That India is transitioning from a duties-based society to a rights based one can be easily seen not only from this example but from everything around us, from advertisements to legal rulings. But a society which is not used to change will pass through a long intermediate phase in which there exist old ladies who know only one English word – Thanks.


Should we be worried about the (your favorite word here) Sene?

One has to stop watching NDTV news. They were among the most vocal in their campaign against the ‘Talibanization’ of Mangalore and almost suddenly went quiet and now are most vocal about Slumdog Millionaire, what with Anil Kapoor being their special correspondent and all. If they complain about ‘rightists’ stoking emotional fires in India for political purposes, they seem to be doing the same for commercial purposes. Now that we have appropriated an English film as our own and celebrating it, however grudgingly, everything else seems to go into the background.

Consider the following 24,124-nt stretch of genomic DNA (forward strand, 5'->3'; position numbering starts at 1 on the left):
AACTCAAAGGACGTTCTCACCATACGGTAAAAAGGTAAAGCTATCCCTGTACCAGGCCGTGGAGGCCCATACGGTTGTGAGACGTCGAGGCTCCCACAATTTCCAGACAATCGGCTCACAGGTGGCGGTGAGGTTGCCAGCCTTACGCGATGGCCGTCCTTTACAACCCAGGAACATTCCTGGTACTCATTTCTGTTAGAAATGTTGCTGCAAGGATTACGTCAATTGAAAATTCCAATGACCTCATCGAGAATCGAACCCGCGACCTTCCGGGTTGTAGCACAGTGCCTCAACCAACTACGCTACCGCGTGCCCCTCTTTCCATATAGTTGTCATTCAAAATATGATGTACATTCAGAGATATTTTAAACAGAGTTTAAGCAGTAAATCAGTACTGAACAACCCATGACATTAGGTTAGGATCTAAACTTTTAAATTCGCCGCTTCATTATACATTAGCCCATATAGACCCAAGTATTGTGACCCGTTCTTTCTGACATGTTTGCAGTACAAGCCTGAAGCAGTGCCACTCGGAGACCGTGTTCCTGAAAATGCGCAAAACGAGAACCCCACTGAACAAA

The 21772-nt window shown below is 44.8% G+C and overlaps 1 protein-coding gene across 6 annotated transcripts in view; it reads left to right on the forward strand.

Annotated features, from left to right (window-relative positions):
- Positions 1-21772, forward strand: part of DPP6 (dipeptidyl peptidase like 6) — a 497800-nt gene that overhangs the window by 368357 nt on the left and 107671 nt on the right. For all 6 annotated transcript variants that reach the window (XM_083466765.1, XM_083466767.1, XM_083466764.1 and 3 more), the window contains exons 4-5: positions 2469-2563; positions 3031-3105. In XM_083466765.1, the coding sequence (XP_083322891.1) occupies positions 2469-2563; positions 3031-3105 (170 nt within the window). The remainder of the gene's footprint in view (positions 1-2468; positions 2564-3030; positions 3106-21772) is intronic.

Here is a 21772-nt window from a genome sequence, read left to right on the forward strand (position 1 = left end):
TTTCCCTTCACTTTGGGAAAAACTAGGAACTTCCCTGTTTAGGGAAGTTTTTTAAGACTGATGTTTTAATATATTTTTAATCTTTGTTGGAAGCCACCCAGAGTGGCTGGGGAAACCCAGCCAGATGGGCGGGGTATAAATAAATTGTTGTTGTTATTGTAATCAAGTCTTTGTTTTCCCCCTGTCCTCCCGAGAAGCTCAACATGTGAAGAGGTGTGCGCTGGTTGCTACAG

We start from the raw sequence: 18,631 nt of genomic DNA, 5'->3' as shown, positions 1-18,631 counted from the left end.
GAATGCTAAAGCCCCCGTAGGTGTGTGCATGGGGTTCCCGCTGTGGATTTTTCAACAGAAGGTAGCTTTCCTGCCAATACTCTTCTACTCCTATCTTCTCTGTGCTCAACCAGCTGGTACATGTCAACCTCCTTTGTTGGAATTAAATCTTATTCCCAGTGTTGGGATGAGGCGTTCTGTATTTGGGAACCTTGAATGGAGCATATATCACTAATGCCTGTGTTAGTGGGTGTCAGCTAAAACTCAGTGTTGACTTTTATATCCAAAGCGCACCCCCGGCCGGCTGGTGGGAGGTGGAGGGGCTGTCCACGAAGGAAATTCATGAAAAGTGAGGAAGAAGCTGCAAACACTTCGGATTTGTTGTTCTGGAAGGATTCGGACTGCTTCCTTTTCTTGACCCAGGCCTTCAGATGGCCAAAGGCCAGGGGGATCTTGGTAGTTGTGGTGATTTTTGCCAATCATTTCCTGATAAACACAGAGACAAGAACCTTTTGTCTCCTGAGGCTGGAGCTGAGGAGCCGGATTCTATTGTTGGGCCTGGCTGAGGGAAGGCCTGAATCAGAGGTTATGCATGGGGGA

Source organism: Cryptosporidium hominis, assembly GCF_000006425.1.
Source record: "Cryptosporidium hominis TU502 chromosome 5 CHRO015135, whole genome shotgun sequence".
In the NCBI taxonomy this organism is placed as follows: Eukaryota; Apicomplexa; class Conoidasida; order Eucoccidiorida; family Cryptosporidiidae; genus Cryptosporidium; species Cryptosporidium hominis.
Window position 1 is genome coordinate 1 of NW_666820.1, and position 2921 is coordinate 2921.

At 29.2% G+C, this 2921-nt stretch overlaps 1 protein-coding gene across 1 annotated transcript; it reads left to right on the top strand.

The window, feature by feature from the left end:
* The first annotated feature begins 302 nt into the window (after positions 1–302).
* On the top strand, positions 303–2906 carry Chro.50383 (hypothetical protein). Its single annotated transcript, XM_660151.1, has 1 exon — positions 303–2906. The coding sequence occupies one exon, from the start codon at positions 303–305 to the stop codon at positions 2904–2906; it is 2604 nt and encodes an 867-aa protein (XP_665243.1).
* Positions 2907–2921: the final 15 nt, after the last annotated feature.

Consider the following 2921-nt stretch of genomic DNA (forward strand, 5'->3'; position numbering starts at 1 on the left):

But yes, the Rama Sene has almost completely gone off the TV/media radar for the moment, until they do something else  (someone else seems to have taken over the baton in Bangalore).  The media seems to have given them what they wanted: their two minutes in the limelight to show that they have ‘arrived’. The media showed, in its typical sensationalist form, an India that we are embarrassed of and would like to wish away. Talking to people not from the middle class in buses and trains, one gets a feeling that they are not as opposed to it as we would like them to be.

Social delinquency is not as rare as one might imagine it to be. India has always been deeply divided on the questions of caste, class, gender and religion. Things always seem to be simmering below, and sporadic outbursts are a public manifestation of these issues. It is not as if the Sene members woke up one day and decided to beat up people.